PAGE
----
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The Ridge-Runner Buck

CraigBy Dennis Craig

-- It was about 3:45 p.m. on Nov. 14, 2008, when I broke over the top of the alfalfa field to head into the woods. After a few minutes of quiet walking, I stood at my treestand debating if that would be the spot to hunt. I had recently moved my stand to a creek in the corner drop of the land. I had placed it a few yards off the creek, having seen a scrape line and jumping a few deer there earlier in the season.

In the end, I decided not to hunt there. I had shot a doe from my original stand location the week before. As I knelt over the doe to fill out my tag, I heard a huge buck snort just 10 yards behind me. I looked over my shoulder and saw the tines of a massive buck. It gave a final loud snort of disapproval and bounced back into the thicket over the ridge.

I was pretty sure the buck I had seen preferred to hang out higher on the ridge, so I let my treestand where it was and set out for the crest of the hill. I found a spot at the top where a tree had fallen, creating a nice ground blind. After putting out some doe scent, though, I decided I didn’t have a good angle to the trail behind me. I gathered up my scent tags and moved to a set of downed trees that allowed me to climb up about 5 feet off the ground. With the scent tags back out, I settled quietly into the natural blind.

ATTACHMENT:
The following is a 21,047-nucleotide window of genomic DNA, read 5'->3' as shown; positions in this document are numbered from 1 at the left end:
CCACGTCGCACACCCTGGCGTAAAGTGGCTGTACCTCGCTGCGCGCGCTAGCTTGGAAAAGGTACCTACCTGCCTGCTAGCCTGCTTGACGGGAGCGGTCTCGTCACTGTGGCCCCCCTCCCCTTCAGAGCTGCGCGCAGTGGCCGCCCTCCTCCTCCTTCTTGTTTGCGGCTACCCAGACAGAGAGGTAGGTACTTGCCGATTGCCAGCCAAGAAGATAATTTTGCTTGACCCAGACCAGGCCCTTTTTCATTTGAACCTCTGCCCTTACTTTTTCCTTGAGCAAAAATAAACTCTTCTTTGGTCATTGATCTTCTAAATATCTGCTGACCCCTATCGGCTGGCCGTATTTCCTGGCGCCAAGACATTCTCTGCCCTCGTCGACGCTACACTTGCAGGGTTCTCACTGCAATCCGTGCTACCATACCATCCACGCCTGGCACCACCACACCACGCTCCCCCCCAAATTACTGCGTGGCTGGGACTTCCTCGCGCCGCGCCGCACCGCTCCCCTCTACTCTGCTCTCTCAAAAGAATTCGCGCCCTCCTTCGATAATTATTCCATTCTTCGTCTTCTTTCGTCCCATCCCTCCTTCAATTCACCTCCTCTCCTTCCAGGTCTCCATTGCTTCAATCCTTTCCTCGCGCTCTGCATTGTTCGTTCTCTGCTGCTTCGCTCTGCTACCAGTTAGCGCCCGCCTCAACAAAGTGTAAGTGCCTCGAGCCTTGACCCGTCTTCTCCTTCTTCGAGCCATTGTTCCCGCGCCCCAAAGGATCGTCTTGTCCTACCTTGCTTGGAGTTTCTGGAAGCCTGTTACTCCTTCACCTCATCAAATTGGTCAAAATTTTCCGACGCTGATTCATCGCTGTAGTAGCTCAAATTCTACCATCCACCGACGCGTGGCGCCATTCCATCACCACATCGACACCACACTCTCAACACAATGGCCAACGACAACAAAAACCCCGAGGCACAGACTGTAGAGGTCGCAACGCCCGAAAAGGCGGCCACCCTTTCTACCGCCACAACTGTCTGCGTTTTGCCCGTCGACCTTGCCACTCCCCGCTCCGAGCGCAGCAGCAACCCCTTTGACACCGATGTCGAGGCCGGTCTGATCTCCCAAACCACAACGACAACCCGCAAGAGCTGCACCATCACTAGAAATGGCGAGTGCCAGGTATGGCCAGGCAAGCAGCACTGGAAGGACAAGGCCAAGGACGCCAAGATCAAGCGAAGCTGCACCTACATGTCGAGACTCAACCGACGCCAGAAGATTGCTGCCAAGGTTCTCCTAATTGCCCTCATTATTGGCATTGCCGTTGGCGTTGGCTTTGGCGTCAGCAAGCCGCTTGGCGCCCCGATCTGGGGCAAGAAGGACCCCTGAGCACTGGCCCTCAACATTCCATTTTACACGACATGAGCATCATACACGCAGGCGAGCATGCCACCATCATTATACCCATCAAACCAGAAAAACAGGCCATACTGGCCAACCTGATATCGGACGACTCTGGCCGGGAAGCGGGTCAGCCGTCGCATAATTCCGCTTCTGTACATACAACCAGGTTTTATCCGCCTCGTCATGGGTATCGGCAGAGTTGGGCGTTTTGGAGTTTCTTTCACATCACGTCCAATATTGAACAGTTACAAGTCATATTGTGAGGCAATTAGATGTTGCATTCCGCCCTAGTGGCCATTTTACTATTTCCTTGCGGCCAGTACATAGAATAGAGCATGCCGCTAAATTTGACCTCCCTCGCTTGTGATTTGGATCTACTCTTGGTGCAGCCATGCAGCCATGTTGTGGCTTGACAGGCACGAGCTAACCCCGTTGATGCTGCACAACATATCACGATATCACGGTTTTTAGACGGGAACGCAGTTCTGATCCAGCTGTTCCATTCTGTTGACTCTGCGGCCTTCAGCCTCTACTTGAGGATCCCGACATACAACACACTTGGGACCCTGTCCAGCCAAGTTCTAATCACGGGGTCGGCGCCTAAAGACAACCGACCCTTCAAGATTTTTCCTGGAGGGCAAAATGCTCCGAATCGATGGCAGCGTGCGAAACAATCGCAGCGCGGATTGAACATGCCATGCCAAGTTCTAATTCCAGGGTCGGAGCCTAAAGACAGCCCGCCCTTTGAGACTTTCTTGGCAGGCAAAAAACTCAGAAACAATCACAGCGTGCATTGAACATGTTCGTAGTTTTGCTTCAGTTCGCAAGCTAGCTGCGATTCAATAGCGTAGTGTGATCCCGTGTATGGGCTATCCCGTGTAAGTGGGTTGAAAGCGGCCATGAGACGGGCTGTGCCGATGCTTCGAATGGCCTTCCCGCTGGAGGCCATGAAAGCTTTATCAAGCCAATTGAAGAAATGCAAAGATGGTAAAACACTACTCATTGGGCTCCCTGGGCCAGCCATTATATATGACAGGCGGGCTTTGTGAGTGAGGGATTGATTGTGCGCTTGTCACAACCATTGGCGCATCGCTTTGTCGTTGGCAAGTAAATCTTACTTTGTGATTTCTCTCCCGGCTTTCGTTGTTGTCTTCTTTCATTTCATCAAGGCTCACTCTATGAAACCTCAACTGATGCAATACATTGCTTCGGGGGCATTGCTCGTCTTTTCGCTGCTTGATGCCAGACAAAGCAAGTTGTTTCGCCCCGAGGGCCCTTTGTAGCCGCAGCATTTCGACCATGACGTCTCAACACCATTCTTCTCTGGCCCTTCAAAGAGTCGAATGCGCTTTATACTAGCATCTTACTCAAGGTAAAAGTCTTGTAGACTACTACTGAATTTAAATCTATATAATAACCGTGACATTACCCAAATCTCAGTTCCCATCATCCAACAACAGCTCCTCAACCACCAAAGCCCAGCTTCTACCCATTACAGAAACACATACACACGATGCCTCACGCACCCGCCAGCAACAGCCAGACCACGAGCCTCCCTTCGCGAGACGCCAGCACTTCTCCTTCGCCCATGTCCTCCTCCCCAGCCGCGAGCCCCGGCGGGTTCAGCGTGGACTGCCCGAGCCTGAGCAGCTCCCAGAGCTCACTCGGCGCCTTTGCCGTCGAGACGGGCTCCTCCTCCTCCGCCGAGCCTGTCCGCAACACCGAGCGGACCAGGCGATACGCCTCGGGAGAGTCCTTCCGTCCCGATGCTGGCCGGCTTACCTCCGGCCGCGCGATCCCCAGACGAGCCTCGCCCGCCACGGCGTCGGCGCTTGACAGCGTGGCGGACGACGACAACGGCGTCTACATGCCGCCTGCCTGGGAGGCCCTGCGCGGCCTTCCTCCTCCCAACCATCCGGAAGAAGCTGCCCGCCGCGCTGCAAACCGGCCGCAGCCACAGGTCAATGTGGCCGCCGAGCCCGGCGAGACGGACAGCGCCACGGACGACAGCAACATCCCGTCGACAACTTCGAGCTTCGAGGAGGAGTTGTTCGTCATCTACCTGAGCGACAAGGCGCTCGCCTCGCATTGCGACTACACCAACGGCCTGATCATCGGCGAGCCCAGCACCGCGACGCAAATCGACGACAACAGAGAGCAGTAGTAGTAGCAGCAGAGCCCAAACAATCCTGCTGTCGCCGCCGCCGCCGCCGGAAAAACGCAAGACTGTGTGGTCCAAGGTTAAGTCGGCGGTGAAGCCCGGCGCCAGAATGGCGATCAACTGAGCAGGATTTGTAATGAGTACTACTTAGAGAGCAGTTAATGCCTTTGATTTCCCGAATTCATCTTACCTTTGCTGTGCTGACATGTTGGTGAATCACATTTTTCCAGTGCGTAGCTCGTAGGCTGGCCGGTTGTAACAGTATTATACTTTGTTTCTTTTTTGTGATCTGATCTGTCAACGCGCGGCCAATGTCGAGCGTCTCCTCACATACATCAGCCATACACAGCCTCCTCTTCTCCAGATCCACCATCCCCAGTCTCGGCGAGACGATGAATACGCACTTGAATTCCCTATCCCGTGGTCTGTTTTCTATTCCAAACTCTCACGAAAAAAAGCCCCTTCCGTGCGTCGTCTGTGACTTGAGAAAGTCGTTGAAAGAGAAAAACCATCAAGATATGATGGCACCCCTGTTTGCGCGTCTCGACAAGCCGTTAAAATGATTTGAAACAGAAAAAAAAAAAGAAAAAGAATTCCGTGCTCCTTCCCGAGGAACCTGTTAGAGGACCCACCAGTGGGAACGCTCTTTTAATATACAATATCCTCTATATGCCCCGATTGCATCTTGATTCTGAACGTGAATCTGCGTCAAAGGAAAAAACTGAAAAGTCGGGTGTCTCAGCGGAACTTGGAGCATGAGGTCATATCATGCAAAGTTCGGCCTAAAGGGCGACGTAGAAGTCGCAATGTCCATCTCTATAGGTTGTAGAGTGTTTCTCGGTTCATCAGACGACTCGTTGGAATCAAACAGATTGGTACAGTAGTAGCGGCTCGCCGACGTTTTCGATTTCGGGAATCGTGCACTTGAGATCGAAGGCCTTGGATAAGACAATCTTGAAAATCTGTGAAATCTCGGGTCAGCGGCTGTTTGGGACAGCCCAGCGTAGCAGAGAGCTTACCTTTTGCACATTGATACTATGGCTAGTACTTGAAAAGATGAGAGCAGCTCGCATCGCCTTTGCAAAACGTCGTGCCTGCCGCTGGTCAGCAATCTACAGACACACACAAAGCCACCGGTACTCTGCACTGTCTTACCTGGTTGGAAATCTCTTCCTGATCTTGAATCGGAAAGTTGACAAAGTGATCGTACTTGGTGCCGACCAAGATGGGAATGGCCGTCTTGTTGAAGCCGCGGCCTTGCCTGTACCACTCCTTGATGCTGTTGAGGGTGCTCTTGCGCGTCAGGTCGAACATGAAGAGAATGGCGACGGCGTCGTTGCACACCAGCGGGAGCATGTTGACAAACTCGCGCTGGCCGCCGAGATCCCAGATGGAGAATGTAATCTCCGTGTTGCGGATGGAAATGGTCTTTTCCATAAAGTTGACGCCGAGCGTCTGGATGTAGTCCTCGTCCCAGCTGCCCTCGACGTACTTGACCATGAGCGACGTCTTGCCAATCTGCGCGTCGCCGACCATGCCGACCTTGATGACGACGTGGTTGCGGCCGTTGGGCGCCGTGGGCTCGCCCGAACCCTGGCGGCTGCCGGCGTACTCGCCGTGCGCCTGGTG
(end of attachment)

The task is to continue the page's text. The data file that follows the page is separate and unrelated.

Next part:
The wind settled down right at sunset, and I heard a few squirrel give alarm calls in various directions. Then a flick of movement caught my eye, followed by a subtle limb snap up the hill. When I turned, I saw a massive buck circling around the tops of the very trees I was in. It would soon be right in front of me.

I checked the peep alignment and raised my Mission X3. The buck got to 20 yards, nose in the air as it pulled in the doe-in-heat scent of my tags. I drew the bow and let out a mouth grunt. The buck stopped immediately, so I settled my 20-yard pin behind its shoulder and touched the release. I saw the impact ripple the deer’s fur when the arrow made contact, and it spun and bolted back up the ridge. With my heart pounding in my ears, I listened for the crash we all hope for after a shot, but my heart sank when I heard no such crash.

I waited 20 minutes before I got down and went to look for a blood trail, hoping to beat the approach of nightfall. I followed the buck’s exit path, finding a few drops of blood here and there. My heart sank as I ran out of blood. I decided to search the top ridge where it rolls over to the other side. When I made it to the top of the hill, I saw the outline of a deer on the ground behind the base of a large beach tree. I raced over, and there was that massive buck; the arrow had made a complete pass-through, taking out both lungs. It didn’t bleed much, but the buck couldn’t go without its lungs.

I had never had the opportunity to be close enough to shoot a buck this size in all my years of hunting, so I hope readers understand just how much that buck meant to me.

Dennis Craig
Johnstown, Ohio

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